Biographical references to Frederick the Great's youth, military career, and death, taken from Heiner Miller material, provided an illusion of a play-within-a-play and suggested a kind of central focus on a connotatively rich historical figure. Wilson assures us that he is interested primarily in the formal aspect of the “picture book” image: a parallel between the horse's neck line and the steep shoulder line of the rider. This is correct with respect to his formalist aesthetics. However, the stage figure of Frederick the Great can't be appreciated as an icon in Germany without diverse, heavily coded historical connotations. In a theatre which sees images as a vehicle for messages, such a gap between the aesthetics of production and reception could be considered a contradiction. But this is obviously not Wilson's concern.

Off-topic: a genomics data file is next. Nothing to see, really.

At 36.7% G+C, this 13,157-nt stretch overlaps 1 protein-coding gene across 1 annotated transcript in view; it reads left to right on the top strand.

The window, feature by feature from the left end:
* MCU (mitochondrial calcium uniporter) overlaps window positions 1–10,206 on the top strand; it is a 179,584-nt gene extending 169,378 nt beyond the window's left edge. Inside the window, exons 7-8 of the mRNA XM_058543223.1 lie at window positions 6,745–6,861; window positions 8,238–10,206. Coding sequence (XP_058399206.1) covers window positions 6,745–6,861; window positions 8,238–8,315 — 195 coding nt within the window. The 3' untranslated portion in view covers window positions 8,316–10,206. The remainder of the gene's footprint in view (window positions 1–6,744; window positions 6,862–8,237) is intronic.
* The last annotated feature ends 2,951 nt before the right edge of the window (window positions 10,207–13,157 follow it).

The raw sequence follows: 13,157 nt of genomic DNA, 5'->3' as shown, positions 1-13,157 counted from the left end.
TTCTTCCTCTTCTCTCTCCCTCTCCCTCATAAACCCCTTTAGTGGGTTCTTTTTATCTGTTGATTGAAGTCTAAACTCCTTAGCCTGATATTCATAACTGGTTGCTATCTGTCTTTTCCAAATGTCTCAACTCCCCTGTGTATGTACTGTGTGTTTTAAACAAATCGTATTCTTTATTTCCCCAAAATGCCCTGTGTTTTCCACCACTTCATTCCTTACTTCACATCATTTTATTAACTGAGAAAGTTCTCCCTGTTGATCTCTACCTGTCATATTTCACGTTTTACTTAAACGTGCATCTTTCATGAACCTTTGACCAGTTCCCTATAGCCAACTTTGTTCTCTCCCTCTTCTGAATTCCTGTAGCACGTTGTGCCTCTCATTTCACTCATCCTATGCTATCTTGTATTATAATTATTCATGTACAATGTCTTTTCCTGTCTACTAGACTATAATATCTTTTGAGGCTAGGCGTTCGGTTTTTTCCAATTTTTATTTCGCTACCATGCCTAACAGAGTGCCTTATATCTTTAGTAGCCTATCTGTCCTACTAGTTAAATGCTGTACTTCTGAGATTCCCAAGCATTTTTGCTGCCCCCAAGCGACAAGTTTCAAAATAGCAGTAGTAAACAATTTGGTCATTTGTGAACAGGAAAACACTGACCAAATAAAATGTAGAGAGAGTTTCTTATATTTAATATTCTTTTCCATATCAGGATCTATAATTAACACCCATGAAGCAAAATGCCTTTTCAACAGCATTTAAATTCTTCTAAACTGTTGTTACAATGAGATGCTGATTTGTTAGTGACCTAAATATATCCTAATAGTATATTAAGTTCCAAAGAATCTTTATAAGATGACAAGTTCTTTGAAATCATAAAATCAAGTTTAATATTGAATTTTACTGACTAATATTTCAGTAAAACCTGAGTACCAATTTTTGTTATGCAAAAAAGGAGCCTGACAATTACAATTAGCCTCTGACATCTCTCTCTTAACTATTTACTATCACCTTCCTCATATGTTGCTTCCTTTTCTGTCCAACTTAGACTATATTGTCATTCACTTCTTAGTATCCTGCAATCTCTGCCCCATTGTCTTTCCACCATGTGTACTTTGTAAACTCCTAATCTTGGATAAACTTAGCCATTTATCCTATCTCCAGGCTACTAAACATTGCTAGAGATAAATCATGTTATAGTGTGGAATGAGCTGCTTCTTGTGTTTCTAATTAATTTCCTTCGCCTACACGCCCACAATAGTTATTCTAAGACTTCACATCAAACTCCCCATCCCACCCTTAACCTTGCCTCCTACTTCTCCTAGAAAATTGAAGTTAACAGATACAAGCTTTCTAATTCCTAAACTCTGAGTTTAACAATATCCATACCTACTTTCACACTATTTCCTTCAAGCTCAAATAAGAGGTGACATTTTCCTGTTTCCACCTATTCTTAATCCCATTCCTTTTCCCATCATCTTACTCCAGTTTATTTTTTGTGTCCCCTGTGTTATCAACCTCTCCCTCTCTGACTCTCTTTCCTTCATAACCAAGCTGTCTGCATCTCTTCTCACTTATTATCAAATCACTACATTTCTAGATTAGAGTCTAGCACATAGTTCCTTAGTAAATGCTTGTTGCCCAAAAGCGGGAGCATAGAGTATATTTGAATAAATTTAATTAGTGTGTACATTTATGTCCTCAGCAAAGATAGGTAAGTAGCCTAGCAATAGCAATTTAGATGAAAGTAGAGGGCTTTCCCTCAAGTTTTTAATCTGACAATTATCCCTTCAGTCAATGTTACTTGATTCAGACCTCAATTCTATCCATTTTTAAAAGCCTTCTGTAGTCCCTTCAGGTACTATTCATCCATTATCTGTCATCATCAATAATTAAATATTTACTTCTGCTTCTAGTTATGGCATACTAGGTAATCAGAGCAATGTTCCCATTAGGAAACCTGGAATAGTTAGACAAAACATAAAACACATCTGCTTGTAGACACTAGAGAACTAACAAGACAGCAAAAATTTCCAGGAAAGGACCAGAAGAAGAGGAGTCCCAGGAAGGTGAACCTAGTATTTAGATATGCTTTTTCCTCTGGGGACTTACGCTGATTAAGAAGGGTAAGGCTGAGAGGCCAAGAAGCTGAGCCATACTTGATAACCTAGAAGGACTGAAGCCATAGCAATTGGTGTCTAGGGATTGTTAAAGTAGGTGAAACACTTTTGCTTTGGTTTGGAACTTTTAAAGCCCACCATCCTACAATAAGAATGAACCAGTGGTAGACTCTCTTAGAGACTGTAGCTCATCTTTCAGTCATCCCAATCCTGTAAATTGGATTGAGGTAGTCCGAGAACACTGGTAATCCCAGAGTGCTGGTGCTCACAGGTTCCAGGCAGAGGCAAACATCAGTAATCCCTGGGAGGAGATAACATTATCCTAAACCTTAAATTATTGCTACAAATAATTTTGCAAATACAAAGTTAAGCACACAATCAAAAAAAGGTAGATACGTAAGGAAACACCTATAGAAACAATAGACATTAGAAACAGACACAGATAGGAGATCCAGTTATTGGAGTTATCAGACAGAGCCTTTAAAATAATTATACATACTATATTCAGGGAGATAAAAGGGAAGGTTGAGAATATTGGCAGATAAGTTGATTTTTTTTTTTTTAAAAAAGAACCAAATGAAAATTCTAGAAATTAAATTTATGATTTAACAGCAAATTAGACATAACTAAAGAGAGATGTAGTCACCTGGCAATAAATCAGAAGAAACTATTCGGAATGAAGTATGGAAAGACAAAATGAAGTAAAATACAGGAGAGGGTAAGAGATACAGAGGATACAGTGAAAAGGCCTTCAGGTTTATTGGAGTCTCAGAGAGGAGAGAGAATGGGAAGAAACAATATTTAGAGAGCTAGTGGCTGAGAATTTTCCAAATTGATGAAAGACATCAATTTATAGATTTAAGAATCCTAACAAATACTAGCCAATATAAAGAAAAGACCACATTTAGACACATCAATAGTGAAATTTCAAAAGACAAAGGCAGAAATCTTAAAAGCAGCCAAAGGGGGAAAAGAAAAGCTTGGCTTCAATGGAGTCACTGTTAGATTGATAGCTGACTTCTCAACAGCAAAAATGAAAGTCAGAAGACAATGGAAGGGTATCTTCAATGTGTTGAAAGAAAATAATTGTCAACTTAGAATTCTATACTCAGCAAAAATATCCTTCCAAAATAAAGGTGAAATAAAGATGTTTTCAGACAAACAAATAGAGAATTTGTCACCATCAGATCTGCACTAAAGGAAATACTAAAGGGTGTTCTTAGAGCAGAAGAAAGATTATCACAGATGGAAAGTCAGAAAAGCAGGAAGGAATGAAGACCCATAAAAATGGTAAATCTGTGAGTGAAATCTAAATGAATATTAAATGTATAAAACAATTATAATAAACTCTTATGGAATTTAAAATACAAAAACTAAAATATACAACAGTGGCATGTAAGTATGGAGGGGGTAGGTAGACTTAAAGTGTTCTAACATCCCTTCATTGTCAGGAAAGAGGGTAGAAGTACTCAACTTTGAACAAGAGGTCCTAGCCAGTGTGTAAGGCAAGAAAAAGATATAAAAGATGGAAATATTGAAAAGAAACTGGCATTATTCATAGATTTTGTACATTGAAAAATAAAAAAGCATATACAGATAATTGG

Robert Wilson's intercultural praxis does not fit into an otherwise helpful dualistic model of source and target culture, proposed by Patrice Pavis (International Conference on Interculturalism in Theatre, Bad Hamburg, 1988). Pavis's model could be sufficient to describe the way Brecht used elements of Noh Theatre in his learning play Ja sager-nein sager, but it would already be problematic if applied to his Mahagony opera. The flow of exchanges and transformations in the realm of Euro-American cultures asks for another model in which the very notion of source and target is invalidated.